Listening to the Labour and Tory parties trying to explain the points of difference in their respective policies reminds one of that popular ditty of a few years back, “You say ‘neether' and I say ‘nighther.' " There is no basic idea now held by one of these parties which is not held by the other, though each may express it in different words. Whether or not this tendency, which is almost daily becoming more marked, is viewed by either as a sign of the correctness of its policy, it should certainly be of the greatest interest to those who imagine that any fundamental change would result with the advent of a Tory government.
Generally Labour politicians are inclined to adopt a rather smug attitude towards the inability of the Tories to advocate any radical change When referring to any of their doubtful achievements, such as the now legendary “free" teeth and specs, they chide their opponents for being unwilling to oppose them openly, at least to a degree greater than the Labour Government has since been forced to do so. They offer their supporters, in consolation for the hardships that Capitalism inevitably imposes on the working class, the comforting thought that anyway the Tories could do no better.
Under the title “Labour and Tories Draw Closer," Maurice Cranston writes:—
“The Tories talk of more freedom, but they have no real intention of denationalising what has once been nationalised. As for planning, the Tories have now accepted the principle of putting Britain on a war economy, and nobody pretends this could be done without planning."The important point is that a change of government will hardly make the slightest difference in British policy at home or abroad. The Opposition accepts the principle of the Welfare State, just as the Government accepts the principle of rearmament and collective security against Communism. There would be inflation under the Tories, but there is inflation now."(Labour's Northern Voice,” June, 1951.)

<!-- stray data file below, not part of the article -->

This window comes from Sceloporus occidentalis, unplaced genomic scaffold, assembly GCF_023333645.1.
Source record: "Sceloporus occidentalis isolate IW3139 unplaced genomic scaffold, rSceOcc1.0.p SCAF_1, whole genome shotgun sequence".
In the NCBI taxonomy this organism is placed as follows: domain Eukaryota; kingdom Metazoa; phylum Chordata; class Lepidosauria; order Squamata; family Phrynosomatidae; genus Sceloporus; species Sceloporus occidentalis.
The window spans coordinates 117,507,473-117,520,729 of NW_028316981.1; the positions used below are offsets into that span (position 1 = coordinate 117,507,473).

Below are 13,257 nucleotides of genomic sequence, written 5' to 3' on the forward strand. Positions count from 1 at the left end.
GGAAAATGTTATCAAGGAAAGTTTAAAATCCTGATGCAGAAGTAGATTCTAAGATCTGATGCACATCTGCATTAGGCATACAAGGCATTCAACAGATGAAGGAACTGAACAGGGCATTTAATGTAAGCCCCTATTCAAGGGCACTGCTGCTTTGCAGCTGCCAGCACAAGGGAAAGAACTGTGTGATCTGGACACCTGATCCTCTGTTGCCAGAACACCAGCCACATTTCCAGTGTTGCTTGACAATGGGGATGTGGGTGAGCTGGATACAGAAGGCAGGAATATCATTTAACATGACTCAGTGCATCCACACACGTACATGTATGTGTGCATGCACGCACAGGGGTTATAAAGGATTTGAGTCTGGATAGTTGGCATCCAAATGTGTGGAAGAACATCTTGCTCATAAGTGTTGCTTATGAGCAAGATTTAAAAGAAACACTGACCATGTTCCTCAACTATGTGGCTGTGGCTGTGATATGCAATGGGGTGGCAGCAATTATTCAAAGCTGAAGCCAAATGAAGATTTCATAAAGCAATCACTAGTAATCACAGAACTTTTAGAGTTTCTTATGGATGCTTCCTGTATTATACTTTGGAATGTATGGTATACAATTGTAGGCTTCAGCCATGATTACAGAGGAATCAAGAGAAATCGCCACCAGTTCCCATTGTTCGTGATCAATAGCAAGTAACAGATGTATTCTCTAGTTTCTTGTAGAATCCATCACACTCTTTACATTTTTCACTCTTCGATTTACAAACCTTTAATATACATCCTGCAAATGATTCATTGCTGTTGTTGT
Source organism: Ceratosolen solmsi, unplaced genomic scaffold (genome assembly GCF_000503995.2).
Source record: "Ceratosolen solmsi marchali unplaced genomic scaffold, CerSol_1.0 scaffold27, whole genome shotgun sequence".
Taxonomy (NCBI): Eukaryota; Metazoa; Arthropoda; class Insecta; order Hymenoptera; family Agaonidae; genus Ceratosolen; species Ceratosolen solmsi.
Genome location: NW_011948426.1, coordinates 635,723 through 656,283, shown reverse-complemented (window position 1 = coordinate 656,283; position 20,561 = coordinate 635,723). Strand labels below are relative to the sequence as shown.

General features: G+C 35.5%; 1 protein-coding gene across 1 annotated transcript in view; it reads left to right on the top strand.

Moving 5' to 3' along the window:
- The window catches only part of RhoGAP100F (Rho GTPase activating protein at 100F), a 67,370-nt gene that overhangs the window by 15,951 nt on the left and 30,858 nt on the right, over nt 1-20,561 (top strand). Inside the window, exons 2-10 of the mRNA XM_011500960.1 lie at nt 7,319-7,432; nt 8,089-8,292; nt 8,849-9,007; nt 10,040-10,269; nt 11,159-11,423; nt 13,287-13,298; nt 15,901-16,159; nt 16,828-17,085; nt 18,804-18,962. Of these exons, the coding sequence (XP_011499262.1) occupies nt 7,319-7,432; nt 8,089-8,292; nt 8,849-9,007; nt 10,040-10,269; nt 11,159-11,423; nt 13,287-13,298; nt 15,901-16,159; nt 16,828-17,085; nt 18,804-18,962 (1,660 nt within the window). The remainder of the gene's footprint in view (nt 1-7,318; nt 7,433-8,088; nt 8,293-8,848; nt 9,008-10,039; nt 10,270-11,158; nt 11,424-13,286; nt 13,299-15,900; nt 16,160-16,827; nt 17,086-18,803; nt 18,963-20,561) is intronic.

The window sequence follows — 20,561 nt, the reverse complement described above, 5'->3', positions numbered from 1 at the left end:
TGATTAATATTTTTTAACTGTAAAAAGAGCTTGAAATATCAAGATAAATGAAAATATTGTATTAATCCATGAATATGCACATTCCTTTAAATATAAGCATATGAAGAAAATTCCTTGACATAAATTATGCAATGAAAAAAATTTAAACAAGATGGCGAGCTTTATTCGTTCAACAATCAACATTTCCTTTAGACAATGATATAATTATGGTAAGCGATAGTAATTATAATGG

Nationalisation, planning, Welfare State, rearmament, inflation—there is no real difference of policy on any of these issues, and the list could be added to. To complete this picture of two greyish parties, each eager to show its whiteness in comparison with the blackness of the other, we may turn to the comments of the newspapers supporting the Conservative point of view. For instance, the Daily Mail affects to be mildly shocked at the signs of political opportunism it detects in the Labour Party’s policy on nationalisation.
“ In January, 1951, Mr. Herbert Morrison said there must be 'national ownership and development of basic resources, with freedom of private enterprise in nonmonopoly industries.'But in January, 1950, he had been hot for the national ownership of sugar, cement, insurance, and meat distribution. Only when he found the country was against these measures did he drop them. Wonderful, is it not, how the noble ideal of Socialism can be altered to suit the prevailing electoral winds? ”(Daily Mail, 4.7.1951.)
Wonderful indeed, if it were Socialism that could be so altered. The truth is that the Labour Party, in common with all other parties undertaking to run Capitalism, alters its programme of reforms according to what is most likely to retain support, irrespective of past policies. What more damning indictment could be made against any Labour M.P. than to show that he is acquiescing in the very measures to which his party has long been traditionally, if only nominally opposed?
“He dislikes Defence, but is forced to provide it. He hates Imperialism, but is compelled to embrace it. He is against Free Enterprise, but he has been made to support it And he will vote for all, the things he detests in order to keep his job.”(Daily Mail, 4.7.1951.)